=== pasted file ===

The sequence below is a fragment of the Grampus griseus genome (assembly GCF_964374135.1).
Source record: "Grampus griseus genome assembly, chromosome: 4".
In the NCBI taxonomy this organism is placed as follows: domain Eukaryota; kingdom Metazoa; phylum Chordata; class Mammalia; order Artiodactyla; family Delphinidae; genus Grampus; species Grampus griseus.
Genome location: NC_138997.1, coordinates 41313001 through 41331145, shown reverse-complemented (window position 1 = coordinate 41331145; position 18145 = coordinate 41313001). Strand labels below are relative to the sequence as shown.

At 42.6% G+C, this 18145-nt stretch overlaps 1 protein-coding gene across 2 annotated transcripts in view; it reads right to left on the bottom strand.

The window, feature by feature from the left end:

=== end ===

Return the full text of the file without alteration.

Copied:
The sequence below is a fragment of the Grampus griseus genome (assembly GCF_964374135.1).
Source record: "Grampus griseus genome assembly, chromosome: 4".
In the NCBI taxonomy this organism is placed as follows: domain Eukaryota; kingdom Metazoa; phylum Chordata; class Mammalia; order Artiodactyla; family Delphinidae; genus Grampus; species Grampus griseus.
Genome location: NC_138997.1, coordinates 41313001 through 41331145, shown reverse-complemented (window position 1 = coordinate 41331145; position 18145 = coordinate 41313001). Strand labels below are relative to the sequence as shown.

At 42.6% G+C, this 18145-nt stretch overlaps 1 protein-coding gene across 2 annotated transcripts in view; it reads right to left on the bottom strand.

The window, feature by feature from the left end: